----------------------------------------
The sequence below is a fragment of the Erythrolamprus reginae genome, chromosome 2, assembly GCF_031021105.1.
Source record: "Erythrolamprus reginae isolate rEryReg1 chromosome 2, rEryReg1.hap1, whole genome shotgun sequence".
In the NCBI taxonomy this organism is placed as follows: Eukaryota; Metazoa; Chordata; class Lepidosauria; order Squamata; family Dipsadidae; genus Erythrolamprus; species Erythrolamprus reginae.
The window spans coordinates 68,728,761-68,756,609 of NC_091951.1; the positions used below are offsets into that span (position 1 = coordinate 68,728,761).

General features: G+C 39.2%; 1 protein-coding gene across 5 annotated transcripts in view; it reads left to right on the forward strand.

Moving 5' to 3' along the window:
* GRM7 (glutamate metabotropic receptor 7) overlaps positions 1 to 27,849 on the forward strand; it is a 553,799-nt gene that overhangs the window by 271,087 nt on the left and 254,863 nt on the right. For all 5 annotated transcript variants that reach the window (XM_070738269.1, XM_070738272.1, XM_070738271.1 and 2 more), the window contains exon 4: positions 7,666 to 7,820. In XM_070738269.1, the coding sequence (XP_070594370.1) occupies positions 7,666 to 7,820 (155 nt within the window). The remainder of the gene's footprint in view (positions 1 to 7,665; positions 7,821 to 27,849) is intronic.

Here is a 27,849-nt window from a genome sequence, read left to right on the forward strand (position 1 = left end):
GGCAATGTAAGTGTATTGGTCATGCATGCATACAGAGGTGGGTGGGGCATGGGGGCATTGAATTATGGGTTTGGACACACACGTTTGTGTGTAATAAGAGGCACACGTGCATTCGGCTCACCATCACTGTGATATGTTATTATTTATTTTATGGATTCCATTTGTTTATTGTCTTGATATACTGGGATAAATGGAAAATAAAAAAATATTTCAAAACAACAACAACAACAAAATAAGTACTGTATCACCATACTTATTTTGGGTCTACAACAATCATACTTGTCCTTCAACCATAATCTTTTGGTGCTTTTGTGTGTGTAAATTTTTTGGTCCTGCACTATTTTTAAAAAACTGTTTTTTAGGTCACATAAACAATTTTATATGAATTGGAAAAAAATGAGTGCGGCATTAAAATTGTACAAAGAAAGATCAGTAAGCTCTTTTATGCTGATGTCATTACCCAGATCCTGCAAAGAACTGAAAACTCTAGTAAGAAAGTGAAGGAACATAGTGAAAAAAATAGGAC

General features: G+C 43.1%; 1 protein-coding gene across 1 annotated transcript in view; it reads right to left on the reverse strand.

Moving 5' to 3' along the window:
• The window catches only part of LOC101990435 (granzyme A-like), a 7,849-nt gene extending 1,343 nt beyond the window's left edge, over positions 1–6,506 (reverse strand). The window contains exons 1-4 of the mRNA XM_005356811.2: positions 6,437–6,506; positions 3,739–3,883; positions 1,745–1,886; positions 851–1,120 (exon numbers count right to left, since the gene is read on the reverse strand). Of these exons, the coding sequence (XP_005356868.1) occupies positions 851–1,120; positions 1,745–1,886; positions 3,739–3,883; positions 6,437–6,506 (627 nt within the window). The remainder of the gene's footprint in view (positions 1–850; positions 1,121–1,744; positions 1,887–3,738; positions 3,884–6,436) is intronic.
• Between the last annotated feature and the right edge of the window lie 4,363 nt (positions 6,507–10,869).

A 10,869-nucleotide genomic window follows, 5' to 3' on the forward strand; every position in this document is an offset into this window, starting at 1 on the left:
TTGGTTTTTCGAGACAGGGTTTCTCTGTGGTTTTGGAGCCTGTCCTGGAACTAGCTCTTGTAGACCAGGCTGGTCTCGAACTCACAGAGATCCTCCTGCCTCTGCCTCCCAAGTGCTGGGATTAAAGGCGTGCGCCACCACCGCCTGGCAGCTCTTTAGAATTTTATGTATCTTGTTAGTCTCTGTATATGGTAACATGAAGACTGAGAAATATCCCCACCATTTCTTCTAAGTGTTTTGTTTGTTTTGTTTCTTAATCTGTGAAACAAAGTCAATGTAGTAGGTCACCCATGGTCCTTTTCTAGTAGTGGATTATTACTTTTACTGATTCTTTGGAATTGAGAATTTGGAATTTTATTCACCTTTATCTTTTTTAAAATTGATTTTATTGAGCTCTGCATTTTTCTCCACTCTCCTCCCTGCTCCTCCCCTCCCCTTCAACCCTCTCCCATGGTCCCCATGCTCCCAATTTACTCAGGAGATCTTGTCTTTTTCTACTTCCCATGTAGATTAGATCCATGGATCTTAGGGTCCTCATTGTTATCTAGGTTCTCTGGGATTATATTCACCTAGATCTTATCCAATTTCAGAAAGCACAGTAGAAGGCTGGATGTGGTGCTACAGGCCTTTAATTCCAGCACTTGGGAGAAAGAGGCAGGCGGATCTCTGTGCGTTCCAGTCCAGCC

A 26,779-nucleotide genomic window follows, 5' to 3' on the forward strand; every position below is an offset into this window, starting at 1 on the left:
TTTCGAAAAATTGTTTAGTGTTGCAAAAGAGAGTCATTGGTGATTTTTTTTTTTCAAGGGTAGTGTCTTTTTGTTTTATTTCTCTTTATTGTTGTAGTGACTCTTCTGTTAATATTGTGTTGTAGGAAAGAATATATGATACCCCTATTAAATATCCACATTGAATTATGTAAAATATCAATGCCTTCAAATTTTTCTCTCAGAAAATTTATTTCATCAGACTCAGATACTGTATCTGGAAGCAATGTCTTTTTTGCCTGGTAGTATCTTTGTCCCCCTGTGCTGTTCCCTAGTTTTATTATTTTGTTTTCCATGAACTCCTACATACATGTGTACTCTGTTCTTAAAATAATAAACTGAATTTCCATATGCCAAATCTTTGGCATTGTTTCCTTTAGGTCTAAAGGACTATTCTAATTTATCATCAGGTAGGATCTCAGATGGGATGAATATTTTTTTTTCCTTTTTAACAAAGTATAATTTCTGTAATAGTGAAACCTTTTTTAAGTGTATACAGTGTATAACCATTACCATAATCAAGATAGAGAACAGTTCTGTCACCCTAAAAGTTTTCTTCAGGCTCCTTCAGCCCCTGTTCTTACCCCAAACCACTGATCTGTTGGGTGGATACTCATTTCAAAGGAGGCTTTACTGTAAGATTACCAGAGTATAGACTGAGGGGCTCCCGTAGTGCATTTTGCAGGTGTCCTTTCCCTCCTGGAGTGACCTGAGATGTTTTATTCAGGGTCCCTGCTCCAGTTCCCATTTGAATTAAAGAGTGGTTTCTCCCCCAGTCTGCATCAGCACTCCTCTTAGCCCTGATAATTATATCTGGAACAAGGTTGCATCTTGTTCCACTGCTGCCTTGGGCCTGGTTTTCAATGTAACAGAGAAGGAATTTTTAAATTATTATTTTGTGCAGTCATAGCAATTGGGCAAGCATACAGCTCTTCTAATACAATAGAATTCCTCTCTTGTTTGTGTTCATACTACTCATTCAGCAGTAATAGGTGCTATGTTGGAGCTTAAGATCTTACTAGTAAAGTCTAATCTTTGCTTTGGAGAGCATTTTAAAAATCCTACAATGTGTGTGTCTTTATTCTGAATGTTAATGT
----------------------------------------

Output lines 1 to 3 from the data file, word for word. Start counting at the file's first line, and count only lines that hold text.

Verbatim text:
The sequence below is a fragment of the Erythrolamprus reginae genome, chromosome 2, assembly GCF_031021105.1.
Source record: "Erythrolamprus reginae isolate rEryReg1 chromosome 2, rEryReg1.hap1, whole genome shotgun sequence".
In the NCBI taxonomy this organism is placed as follows: Eukaryota; Metazoa; Chordata; class Lepidosauria; order Squamata; family Dipsadidae; genus Erythrolamprus; species Erythrolamprus reginae.